I had a DM like that. (I think I complained about him previously in this thread?) We were playing 5e, so it was Adventurer's League, but same idea—even though we weren't playing Adventurer's League, and even though we sometimes didn't play by AL rules, he still made rulings based on AL rules.
    Like many of his rulings that I loathe, I think he was trying to prevent "abuse". Which essentially came down to solving problems in ways he didn't like/expect/something, which included even basic attempts to set up combat in our favor (whether it's attacking from range, setting up an ambush, or something as cheesy as asking how far away the enemy is when he says said enemy is out of range). Regarding that last point, he also had a nasty habit of having enemies run away and finding ways to ignore all attempts to stop them (sometimes by not giving ranges, sometimes by not allowing reactions or follow-up actions, once by saying that he swam his full movement plus the absurdly-fast speed of the river's current, which we couldn't also do).
    There's one incident I vaguely remember where some ice mephits tossed our gear down an icy crevasse, and the DM tried his hardest to make sure any plan more complicated than "climb down the crevasse with our bare hands" wouldn't work. I think I yelled at him that time? It was frustrating, since he was saying he wanted us to come up with creative solutions, and then shooting them down.
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    Quote Originally Posted by lightningcat View Post
    Any fumble rules in a D&D game. It always ends badly.
    The reason fumble rules tend to end badly is because people always assign wildly inappropriate consequences to them.

    You could do an easy but consequential fumble rule by just saying if you roll a 1 on an attack your next attack is at -1 (or if you're rolling a handful at once for each 1 the lowest other die in the handful also goes down by 1, but only once per die)

    It's not a big threat, it might turn a marginal hit into a whiff.

    (The other reason is that it only affects sword swingers who tend not to need any more kicks in the teeth in most RPG systems)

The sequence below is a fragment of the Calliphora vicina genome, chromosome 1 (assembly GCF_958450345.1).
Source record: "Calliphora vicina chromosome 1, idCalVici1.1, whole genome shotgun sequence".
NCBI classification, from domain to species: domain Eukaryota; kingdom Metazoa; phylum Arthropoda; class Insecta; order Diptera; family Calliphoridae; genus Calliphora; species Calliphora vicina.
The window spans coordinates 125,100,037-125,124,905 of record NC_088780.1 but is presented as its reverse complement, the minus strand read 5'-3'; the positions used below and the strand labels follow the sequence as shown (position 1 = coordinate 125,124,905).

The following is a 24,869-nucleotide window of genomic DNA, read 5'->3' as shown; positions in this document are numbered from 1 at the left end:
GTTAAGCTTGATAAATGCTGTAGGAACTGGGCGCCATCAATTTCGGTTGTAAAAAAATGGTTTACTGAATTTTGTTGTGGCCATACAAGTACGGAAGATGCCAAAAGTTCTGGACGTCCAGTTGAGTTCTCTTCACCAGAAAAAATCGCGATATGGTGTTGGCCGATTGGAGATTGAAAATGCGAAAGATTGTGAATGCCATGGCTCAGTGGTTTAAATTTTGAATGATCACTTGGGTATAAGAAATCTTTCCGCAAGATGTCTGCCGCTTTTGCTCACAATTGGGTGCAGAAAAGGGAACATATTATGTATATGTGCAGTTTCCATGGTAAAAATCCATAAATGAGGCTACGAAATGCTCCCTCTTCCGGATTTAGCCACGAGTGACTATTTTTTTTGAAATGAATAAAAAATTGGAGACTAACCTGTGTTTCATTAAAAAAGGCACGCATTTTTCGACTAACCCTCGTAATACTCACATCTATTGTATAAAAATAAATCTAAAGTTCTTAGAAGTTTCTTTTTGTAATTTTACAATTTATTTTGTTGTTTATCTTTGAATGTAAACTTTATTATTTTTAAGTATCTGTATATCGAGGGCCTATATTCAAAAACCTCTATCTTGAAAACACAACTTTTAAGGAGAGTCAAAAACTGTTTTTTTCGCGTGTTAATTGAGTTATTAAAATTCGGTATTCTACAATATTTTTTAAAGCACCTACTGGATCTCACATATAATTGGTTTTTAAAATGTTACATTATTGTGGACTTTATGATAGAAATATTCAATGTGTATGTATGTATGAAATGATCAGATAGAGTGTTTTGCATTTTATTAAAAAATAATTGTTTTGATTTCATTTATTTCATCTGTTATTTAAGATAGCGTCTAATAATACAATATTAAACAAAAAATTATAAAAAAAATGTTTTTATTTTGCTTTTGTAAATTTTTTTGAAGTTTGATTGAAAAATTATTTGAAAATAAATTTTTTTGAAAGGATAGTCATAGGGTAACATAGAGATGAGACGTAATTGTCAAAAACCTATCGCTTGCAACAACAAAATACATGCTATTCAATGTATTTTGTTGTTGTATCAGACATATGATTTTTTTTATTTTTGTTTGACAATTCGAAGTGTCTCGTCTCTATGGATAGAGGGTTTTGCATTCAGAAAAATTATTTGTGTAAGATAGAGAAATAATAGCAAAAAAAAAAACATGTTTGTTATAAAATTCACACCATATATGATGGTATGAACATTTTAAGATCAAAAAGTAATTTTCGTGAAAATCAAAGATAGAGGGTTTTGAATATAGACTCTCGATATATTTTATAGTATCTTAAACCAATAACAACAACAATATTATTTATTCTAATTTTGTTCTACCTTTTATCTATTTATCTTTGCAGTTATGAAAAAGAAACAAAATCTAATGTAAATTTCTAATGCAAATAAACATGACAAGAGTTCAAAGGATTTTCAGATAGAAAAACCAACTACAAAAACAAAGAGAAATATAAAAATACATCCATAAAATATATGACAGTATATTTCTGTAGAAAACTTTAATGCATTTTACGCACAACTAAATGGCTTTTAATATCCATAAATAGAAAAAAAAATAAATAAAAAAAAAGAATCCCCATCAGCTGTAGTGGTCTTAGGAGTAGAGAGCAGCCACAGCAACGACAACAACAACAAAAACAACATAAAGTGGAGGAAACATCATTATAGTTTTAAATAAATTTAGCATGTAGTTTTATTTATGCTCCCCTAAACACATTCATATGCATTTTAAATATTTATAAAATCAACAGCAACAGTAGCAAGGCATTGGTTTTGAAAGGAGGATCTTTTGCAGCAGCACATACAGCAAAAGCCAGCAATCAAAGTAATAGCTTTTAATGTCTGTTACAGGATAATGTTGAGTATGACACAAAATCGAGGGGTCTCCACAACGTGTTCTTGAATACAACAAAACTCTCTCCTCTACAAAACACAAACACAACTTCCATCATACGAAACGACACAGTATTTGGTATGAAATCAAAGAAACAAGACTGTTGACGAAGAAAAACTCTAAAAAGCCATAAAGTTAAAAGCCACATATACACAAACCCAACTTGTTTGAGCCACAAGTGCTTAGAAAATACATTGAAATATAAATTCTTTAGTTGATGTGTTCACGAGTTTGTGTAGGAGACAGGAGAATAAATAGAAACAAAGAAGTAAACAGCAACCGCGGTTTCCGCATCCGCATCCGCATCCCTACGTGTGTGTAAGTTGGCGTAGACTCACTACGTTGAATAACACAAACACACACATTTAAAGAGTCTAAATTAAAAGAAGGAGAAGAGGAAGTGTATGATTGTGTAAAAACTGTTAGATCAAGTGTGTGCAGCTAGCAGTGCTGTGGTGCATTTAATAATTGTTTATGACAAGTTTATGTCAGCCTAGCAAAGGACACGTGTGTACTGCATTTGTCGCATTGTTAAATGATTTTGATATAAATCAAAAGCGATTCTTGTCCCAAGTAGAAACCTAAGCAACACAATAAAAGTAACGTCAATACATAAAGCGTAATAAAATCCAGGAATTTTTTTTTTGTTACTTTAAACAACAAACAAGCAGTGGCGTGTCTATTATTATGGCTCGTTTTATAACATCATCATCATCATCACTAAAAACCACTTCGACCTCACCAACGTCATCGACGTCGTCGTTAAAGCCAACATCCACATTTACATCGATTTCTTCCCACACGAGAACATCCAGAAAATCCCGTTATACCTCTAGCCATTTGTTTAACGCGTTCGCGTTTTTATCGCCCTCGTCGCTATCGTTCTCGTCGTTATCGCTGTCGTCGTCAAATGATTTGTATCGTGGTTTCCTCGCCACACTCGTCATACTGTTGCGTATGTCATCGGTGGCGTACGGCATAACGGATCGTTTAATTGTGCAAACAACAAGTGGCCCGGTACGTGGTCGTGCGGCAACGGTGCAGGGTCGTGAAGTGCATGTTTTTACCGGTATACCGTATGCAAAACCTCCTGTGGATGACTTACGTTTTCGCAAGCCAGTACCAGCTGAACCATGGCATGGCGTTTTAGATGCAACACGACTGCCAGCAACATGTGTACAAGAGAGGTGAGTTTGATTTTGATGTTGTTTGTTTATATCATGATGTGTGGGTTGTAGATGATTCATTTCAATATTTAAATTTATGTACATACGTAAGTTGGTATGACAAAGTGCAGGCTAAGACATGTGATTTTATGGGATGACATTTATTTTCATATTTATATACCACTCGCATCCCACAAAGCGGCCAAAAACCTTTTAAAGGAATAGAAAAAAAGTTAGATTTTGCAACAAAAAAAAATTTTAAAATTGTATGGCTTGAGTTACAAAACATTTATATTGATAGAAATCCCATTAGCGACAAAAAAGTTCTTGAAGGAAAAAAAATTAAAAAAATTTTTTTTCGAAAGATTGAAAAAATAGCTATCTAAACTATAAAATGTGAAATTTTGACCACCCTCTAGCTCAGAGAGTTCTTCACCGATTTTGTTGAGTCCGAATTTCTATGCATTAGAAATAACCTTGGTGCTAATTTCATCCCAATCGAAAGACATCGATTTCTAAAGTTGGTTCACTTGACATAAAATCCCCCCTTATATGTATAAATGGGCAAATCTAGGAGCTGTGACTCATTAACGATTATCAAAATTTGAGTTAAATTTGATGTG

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    Quote Originally Posted by Silly Name View Post
    Everyone gets 2 extra skill points. This made skill point-starved classes a bit happier, but mostly made the skillmonkeys even more skillmonkey-er.
    Eh, this works well if you restrict it to a selection of skills. Crafting skills and most profession skills work, as most people wouldn't mind one but need to put their points elsewhere, but opening it up to everything can be problematic. I do remember playing Pathfinder without background skills, my Fighter took the Favoured Class extra skill point because while he extra HP might be useful for his party role, he felt skill-point starved despite being human and having 12 or 14 INT. Really it's much better to increase most 2+int mod classes to 3+int or 4+int.

    Rules I've been subject to...
    • High damage causes wounds. Sounds reasonable, right? Well, we were playing D&D 3.5, which meant that as we levelled up, the GM was regularly mutilating or disfiguring my PCs. Having high HP somehow made me feel more vulnerable than having little HP.
    • I'll second crit fumbles as an horrid thing to do in D&D. I'm sure there are systems where they work, but they can't just be injected into any system.
    • DM ruled that, on a critical hit, you received double damage and suffered other stuff, such as being stunned or getting grievous wounds. I later learnt he pulled that from another system which had a table for such critical wounds. Coincidentally, a system meant to have an higher mortality rate than D&D. Oh, and only enemies got to use that table.
    • DM rolled the dice randomly to see if something happened. I once fell, and he rolls a d20, lands on a 20, declared I broke my hips (at least he let me get away with healing magic to fix it). I have the suspicion this would have happened on a low roll as well, since he never bothered to explain to us what parameters he was using.
    I've used the first, but in systems that didn't scale damage/hp anywhere near as much as D&D. Generally generic wounds though, with mutilation generally being something an enemy has to aim for (from a simple 'scaring strike' to a difficult 'limb removal'). Each individual wound gives minor penalties (normally -1 to all actions), but even with healing magic they'll stick around for a few days to a couple of weeks, and the system does not mix with dungeon crawls (it works best in scenarios where you might be fighting once or twice a day).

    Also done the third, but only when the system recommends it and applied equally.

    The last is just horrible. I mean, I've used luck dice to determine stuff before, but generally allowed players to back out of their course of action before rolling.
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    Quote Originally Posted by Anonymouswizard View Post
    I've used the first, but in systems that didn't scale damage/hp anywhere near as much as D&D. Generally generic wounds though, with mutilation generally being something an enemy has to aim for (from a simple 'scaring strike' to a difficult 'limb removal'). Each individual wound gives minor penalties (normally -1 to all actions), but even with healing magic they'll stick around for a few days to a couple of weeks, and the system does not mix with dungeon crawls (it works best in scenarios where you might be fighting once or twice a day).